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Anomalisa (Blu-ray)
Blu-ray/DVD Reviews

Anomalisa (Blu-ray)

A deep and twisted film that perfectly captures loneliness and the problems it can bring.

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Anyone who knows me or has read most of my reviews here already knows that I’m an animation buff. I take it and get it anywhere I can, even if it’s a dark film like Anomalisa. Presented in a stop-motion animation style, it’s a deep and twisted movie that perfectly captures the mental issues that can arise from being alone in a mundane existence, while splicing in a little bit of black humor in between.

Since my colleague Carlos has reviewed the film back when it was in theaters, I’ll just give my take on it and the special features the Blu-ray offers. I absolutely agree with everything Carlos mentioned in his review about this one. It’s a slow burn that picks up at spots, but it’s still amazing to see Michael Stone (David Thewlis) and his descent into depression and how he copes with it as best he can. The film does this by making everyone look the same and even having the same voice (Tom Noonan), even if it’s a child or a woman. So it’s a breath of fresh air for both the viewer and Michael when he finally sees and hears someone different with a young lady named Lisa (Jennifer Jason Leigh). Of course he falls head over heels for her and the two hit things off fairly well. But as anyone knows with these kinds of movies, happiness rarely lasts and comes with a hefty price that both of them will have to pay.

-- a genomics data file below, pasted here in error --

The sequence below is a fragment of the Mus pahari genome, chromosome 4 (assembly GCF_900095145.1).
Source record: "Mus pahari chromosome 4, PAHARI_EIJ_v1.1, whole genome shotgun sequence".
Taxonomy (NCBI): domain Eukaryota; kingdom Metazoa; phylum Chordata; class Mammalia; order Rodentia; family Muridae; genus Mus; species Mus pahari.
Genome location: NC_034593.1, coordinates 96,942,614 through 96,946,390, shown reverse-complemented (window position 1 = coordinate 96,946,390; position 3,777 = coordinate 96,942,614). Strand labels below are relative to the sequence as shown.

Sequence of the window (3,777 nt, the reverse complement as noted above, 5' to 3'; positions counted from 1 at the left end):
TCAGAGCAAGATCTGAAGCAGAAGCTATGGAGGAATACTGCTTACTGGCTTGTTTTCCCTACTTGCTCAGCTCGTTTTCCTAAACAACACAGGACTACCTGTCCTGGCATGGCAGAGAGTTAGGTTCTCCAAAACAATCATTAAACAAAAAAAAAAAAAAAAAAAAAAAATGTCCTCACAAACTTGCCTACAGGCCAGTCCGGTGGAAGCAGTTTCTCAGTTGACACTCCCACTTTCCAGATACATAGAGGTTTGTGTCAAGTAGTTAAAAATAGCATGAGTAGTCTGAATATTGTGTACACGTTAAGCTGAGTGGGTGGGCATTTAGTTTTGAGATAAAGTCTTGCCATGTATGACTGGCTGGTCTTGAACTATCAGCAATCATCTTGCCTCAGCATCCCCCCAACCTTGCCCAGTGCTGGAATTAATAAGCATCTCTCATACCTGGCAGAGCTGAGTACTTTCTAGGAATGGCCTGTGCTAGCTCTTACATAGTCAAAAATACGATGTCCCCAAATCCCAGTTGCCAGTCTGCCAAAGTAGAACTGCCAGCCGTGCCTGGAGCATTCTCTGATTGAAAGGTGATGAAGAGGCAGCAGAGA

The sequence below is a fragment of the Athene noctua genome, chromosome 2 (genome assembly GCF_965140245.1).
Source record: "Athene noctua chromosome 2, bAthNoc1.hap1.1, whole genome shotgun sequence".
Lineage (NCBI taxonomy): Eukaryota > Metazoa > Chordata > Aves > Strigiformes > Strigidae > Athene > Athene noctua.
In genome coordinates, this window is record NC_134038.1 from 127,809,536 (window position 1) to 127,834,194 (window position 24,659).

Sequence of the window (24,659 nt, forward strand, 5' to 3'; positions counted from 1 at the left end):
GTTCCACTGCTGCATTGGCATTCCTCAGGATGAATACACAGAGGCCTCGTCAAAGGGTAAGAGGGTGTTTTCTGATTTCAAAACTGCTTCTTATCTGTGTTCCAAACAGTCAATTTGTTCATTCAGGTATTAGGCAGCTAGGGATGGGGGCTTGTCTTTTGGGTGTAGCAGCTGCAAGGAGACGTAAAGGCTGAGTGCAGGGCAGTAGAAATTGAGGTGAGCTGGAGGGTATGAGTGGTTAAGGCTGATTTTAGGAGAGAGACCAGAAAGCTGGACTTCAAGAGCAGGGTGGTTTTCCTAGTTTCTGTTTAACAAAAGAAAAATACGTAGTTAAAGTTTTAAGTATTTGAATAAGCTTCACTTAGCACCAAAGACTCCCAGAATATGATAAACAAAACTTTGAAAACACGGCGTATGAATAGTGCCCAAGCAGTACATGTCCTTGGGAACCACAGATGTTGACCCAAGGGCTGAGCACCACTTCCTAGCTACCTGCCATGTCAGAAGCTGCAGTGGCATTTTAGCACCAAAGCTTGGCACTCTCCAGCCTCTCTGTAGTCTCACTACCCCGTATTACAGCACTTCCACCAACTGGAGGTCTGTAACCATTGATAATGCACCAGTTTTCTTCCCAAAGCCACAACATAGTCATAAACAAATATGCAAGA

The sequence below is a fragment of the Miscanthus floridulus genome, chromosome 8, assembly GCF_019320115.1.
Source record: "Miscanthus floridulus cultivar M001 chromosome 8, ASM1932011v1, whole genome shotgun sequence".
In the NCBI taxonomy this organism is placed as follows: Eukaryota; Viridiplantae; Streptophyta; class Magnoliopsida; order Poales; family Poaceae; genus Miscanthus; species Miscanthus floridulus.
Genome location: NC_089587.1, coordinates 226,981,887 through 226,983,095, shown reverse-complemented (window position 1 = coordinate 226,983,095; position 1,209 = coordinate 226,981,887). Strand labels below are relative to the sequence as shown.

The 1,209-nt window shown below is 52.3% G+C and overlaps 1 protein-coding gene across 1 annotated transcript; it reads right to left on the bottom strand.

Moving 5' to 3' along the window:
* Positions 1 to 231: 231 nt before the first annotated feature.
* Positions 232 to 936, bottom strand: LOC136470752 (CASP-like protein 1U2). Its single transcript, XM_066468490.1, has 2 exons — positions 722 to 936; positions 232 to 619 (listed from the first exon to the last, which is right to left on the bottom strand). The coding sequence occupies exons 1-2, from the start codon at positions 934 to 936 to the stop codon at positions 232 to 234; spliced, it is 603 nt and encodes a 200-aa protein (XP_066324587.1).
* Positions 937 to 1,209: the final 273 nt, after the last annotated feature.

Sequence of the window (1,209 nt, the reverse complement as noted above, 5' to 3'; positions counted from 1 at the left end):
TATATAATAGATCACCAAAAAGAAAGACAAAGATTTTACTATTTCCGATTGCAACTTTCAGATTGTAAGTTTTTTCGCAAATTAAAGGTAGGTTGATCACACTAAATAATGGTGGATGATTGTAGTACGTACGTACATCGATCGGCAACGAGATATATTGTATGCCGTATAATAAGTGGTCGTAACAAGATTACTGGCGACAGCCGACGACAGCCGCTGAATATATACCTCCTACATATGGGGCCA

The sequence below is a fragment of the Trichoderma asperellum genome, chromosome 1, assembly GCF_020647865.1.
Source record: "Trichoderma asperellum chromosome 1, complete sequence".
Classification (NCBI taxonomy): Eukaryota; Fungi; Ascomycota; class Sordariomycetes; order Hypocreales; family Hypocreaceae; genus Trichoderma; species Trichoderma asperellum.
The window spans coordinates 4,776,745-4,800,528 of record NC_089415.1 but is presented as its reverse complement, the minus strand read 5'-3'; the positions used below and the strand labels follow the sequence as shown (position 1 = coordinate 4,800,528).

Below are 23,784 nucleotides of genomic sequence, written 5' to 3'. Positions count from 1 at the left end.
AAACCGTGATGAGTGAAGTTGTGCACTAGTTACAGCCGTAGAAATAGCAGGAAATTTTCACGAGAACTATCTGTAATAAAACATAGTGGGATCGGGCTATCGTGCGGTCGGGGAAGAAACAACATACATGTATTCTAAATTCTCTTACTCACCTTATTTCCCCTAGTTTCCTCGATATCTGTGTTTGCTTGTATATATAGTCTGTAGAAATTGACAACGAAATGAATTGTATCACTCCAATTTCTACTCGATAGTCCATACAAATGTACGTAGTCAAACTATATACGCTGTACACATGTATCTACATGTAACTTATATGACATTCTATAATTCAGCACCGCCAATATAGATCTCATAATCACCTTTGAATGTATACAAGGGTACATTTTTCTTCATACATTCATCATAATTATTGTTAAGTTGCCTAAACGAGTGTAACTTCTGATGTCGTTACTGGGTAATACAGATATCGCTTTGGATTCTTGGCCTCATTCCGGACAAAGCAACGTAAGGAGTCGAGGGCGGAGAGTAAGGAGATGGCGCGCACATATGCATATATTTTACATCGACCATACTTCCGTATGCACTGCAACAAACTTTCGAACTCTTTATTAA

While it did seem to drag a little for the first twenty-some minutes, I did enjoy watching the craziness unfold. The animation and details comes in nicely in high definition, and the audio is spot on as well. The special features here come in the form of three documentaries. The first goes into the origin and production of the movie, from it’s humble start as a play to becoming a stop-motion experience. The next one deals with the infamous sex scene in the film and the challenges of making it believable, from the animation itself to the actors providing the vocals. It’s one of those extras that makes you feel awkward watching it, but you can’t look away either.  The last extra is a short piece on the sound design and efforts that went into capturing the actors and sound effects for the movie that help bring it to life.

If you love animation like I do or just want to watch something beautiful yet strange, Anomalisa is a good place to start. It’s a dark and weird slow burn filled with a small but excellent cast with some nice extras rounding out the package that makes this anomaly worth investigating.

About the Author: Chris Mitchell